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Modify my workout for ski season!

post #1 of 8
Thread Starter 
Hello I am in pretty good shape and only stepping it up through the ski season. I spend about 2 hours in the gym 6 days a week. In addition to starting a core conditioning class I wanted to change the actual "direction" of my leg workouts as far as reps and sets go. First lets talk squats....right now I can pull off 185 at 10 reps...barely lol...if i focused i could get it up to 225 at 10 reps by jan but is that really benificial going high weight at 10 reps..what is the opitmal number of reps/sets for a skier? I dont understand the whole balancing quads/hamstrings thing either (the hamstring is the back of your thigh right lol)

leg curls i am at 130 at 10 reps...the opposite of the curl (extensions?) 130 as well.
i am starting lunges but i am too embarressed to talk about those numbers but a number of reps per leg would be nice lol

thanks!! hope you all dont feel dumber after reading this
post #2 of 8
Kudos to you for stepping things up before ski season.While squats leg curls and lunges are great for legs you need to spice up this workout even more.There are a few of us on this board that strongly advocate this http://crossfit.com/ and then some that like this as well http://www.beachbody.com/product/fit...g RFQodISL0yw. Either of these may change your mind about traditional gym workouts!

post #3 of 8
As tcarey says ,definitely check out crossfit.
As far as your squats are concerned,If your barely getting multiple reps at 185,I'd have you go lighter first. Make sure your form is perfect & your going to full depth.Your hip crease must be below the top of your knee. When you are consistently able to do that with multiple reps ,then and only then should you start going heavy.
For skiing prep I love using Tabata Squats. Go to this link and scroll down to tabata squat ,there are 2 clips of how to do them .
just body weight,but very effective for ski prep
post #4 of 8
Correct me if I am wrong here. Crossfit cuts down on the rest time between sets. Typically you will see 3 exercizes that the athletes rotate through, several times. It is common to time the entire workout for future referrence.

So, one thing I learned from Crossfit is to go from exercize to exercize with very little rest. In most gyms there are a lot of guys standing around and heavy lifting mixed in. Crossfit you move and a big part of the workout is the cumulative effect of work. It's a killer and it make you "suck air". It makes you fall down from fatigue at the end of the timed session - training effect.

One goal, it seems, is to broaden the effective training of a muscle. Secondary muscles come into play to add to the diversity of the training. Cardio conditioning is a part of weights and exercizes. In other words, cardio is not just running or rowing, it's the work out in its entirety. Running and rowing are part of the program as well.

Would you say that's true?
post #5 of 8
Hey Paul,
What you said is true-sometimes 4 or 5 excersise though not always for time, but maybe number of rounds or repititions.We also have days that are purely strength days with very low reps and max effort.We also work on skills for Olympic lifting and gymnastic skills.Rowing and running are also part of it.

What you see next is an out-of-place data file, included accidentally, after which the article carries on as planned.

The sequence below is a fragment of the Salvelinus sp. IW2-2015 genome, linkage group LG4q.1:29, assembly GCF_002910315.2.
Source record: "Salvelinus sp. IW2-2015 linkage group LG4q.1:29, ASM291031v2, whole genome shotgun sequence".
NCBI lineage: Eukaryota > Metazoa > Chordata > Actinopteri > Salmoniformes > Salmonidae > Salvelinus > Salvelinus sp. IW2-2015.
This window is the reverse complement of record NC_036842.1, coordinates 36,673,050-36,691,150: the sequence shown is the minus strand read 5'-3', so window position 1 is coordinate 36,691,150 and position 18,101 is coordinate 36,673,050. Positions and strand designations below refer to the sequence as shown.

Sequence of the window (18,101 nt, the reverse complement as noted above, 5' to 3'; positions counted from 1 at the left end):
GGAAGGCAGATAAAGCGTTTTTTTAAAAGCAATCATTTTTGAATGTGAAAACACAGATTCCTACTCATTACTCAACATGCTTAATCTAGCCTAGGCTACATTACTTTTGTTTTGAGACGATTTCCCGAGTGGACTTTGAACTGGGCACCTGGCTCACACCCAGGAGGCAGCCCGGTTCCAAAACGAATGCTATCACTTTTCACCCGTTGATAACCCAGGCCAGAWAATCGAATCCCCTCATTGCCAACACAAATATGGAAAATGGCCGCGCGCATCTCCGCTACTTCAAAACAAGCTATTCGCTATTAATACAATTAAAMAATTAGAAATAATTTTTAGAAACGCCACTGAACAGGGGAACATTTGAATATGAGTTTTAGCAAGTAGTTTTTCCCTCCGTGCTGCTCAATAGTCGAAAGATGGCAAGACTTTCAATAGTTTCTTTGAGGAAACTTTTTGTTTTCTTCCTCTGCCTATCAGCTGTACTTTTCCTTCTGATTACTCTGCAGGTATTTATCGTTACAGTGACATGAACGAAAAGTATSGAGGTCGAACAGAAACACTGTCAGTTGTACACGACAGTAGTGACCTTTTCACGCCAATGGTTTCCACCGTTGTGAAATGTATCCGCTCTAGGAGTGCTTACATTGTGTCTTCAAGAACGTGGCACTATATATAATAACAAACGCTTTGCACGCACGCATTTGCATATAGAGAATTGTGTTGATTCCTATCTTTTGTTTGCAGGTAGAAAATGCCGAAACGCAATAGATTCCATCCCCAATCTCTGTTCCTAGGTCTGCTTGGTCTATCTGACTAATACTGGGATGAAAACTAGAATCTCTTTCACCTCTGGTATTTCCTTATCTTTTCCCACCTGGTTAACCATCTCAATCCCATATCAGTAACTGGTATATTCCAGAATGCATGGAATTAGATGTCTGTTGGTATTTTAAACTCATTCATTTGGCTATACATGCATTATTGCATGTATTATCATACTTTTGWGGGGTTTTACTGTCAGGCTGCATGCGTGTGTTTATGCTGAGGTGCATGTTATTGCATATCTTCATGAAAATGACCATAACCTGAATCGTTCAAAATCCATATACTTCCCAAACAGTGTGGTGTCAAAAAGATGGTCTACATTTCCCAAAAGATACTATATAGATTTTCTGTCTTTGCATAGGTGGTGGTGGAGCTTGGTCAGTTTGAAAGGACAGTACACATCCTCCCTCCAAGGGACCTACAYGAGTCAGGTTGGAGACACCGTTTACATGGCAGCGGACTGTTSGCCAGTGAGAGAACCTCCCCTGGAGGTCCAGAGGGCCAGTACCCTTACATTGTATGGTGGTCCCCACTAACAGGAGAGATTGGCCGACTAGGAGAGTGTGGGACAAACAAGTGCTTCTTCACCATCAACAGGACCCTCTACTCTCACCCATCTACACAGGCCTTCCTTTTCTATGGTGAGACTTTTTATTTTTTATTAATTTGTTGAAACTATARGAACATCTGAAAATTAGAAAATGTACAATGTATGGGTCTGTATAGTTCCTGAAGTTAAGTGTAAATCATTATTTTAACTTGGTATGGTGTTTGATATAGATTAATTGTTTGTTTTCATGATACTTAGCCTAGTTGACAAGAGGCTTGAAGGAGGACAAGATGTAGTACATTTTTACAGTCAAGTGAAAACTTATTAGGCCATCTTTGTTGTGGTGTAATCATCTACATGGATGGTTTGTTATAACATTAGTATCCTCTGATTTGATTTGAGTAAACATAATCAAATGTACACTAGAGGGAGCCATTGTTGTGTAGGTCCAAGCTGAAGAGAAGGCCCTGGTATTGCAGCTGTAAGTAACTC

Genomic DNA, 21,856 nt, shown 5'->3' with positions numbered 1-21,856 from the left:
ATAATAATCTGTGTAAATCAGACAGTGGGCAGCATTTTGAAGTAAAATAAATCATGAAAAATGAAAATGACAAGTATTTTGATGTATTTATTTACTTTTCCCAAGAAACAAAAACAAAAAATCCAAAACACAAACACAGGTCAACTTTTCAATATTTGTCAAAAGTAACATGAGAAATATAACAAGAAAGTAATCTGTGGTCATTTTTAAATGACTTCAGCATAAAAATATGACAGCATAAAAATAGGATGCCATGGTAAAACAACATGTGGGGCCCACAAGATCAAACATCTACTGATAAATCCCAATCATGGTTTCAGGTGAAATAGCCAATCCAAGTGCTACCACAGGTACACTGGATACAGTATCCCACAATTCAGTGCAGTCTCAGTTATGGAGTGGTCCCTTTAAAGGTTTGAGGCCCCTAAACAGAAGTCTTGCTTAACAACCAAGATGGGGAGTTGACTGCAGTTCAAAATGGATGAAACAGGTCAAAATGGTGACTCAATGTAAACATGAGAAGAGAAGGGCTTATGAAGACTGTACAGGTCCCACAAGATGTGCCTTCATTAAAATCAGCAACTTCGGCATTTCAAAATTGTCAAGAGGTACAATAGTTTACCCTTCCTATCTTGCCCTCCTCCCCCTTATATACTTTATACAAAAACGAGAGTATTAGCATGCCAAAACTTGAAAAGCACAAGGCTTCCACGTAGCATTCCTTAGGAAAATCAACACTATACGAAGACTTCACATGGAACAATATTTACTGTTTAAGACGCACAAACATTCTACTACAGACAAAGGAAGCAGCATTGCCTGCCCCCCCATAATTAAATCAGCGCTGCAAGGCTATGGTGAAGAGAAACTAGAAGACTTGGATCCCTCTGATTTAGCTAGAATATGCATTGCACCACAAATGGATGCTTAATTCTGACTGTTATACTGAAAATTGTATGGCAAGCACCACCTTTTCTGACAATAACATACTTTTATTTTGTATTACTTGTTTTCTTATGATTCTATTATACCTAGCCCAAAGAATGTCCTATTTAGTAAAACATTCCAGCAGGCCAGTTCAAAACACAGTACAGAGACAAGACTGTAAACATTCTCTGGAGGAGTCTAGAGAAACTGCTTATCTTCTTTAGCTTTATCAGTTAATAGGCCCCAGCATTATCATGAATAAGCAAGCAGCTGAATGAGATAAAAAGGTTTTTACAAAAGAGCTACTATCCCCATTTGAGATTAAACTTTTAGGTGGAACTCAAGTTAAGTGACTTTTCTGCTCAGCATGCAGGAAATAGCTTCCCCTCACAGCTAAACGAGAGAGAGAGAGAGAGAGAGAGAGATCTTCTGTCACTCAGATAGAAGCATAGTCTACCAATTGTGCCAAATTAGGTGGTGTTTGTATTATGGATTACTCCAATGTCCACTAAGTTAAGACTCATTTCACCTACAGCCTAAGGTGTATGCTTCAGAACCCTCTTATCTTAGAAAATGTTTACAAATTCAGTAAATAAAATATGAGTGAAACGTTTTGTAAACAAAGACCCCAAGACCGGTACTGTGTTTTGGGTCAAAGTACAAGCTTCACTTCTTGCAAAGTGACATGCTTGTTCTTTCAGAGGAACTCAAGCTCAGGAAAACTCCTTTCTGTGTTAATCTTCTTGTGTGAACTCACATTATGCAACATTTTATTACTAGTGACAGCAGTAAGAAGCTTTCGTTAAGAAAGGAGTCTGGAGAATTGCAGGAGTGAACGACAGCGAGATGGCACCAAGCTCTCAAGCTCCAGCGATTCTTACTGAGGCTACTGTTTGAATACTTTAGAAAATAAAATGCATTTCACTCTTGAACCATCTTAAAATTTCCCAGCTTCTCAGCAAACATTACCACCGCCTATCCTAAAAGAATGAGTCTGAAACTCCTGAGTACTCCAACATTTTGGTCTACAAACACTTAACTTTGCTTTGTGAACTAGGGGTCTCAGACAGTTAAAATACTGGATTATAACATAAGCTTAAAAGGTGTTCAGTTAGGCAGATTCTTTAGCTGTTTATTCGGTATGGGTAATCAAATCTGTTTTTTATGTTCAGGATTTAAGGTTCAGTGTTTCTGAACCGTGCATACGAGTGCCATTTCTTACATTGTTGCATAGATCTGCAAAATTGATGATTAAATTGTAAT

I am out the door right now to go to my affiliate! 3-2-1-go......


post #6 of 8
regardless I would work in some core strengthening and balance exercises. When I say core I mean the band of muscles from your chest down to your upper thighs.

Tony calls is "synergistic exercise" when you do multiple movements to get the heart rate up and work your core and upper/middle/lower muscle groups. A lot of these involve core and improve overall balance.

Examples of core exercises include
Y press,
squat overhead,
deadlift with variations holding dumbells and dead lifts, also deadlift toe raise
weighted lunges
lunge, curl and press

Along those lines, stability and balance exercises focus on proprioceptors - nerve endings that sense and contract. So you make little adjustments as you are actively trying to balance yourself. E.g - bosu squats or hops, situps on stability ball, towel hops etc

P90x has dozens of these btw ... just scratching the surface

Here's a pointer to some ski related yoga also - helps with balanced development and injury prevention/stretching.
post #7 of 8
CrossFit has multiple styles of workout, the multiple exercises with little rest is known as metabolic conditioning (metcon) workouts. The idea is lower weight, high reps and high intensity. There are also strength workouts such as say 5 sets of 3 squats with maximum load. For those type of workouts you are resting 3-5+ minutes between sets, as the goal is building strength which is not the same as metcon, you want your HR to return down (not to resting, you don't want to be "cold") before the next heavy set.

To the OP, I think heavy squats are awesome for skiing. Personally, I prefer lower reps and heavier weight. Generally, 5-6 reps is viewed as best for building strength. 10+ is better for building muscle mass/looks (bodybuilding). I recommend against leg extensions, they produce a prying force on the knee joint and the strength you build in them has little transference other than for doing more leg extensions. Heavy squats and deadlifts are all you need for leg strength exercises (mix it up with one legged squats aka pistols, front squats etc).

I highly recommend CrossFit.
post #8 of 8
Once again listen to these guys and try Crossfit. If you want to get to 225x10 do CF religiously and don't question the methods. This stuff works and will get you into the best shape of your life.
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